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STITH v. CHADBOURNE & PARKE

June 19, 2001

MICHAEL STITH, PLAINTIFF,
V.
CHADBOURNE & PARKE, LLP, DEFENDANT.



The opinion of the court was delivered by: Paul L. Friedman, District Judge.

    OPINION

This matter is before the Court on plaintiffs motion to amend his complaint and defendant's motion for judgment on the pleadings. In his motion to amend, plaintiff seeks to add five counts to the complaint and to add an additional defendant. Defendant opposes plaintiffs motion to amend and has moved for judgment on the pleadings with respect to both counts of the original complaint. Upon consideration of the arguments presented by the parties, the Court grants plaintiffs motion to amend in part and denies it in part and denies defendant's motion for judgment on the pleadings.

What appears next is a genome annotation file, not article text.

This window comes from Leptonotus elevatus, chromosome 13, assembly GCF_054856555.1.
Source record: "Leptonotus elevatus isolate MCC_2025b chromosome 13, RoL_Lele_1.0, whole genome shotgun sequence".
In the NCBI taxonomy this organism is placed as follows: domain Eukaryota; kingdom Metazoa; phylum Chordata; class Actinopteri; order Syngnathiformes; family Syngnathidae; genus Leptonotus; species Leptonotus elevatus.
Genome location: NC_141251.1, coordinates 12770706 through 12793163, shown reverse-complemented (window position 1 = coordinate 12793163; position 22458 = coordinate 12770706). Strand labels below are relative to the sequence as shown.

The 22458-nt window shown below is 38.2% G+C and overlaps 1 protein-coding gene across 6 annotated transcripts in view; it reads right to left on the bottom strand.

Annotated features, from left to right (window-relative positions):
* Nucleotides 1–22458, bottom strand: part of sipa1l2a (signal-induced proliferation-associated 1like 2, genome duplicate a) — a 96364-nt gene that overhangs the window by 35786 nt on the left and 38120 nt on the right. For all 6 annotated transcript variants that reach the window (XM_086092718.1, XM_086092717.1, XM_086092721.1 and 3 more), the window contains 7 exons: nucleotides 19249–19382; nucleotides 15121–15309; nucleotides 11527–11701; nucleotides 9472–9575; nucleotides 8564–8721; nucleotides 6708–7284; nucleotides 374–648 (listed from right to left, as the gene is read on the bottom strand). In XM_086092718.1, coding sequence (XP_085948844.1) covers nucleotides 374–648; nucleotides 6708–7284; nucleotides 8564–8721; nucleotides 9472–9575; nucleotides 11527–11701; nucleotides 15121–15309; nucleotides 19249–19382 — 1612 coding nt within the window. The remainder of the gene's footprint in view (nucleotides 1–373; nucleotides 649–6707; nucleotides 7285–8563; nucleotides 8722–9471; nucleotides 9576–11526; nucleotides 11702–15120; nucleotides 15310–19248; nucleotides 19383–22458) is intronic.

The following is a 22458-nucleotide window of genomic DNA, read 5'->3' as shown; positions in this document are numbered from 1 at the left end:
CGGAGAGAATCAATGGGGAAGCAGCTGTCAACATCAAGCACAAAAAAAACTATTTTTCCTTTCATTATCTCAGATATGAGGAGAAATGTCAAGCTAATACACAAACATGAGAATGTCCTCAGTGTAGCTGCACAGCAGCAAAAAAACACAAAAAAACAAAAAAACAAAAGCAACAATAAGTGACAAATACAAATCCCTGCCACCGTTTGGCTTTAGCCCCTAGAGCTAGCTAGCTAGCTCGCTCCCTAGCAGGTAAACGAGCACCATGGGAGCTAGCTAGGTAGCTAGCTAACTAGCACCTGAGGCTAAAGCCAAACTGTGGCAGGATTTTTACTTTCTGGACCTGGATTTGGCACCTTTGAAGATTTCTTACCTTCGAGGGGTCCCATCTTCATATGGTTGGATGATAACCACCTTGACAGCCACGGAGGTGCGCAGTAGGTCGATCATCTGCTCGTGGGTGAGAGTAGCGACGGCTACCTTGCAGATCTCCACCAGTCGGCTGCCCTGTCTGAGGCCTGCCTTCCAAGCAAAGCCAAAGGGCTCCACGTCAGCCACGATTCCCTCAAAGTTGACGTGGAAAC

I. BACKGROUND

On April 14, 2000, plaintiff moved to amend his complaint seeking to add several additional counts and an additional defendant, Ms. Norwood. To support this motion, Mr. Stith alleges that the statements Ms. Norwood made to Chadbourne & Parke about Mr. Stith were false and defamatory, as were similar statements she made to the Prince George's County Police Department.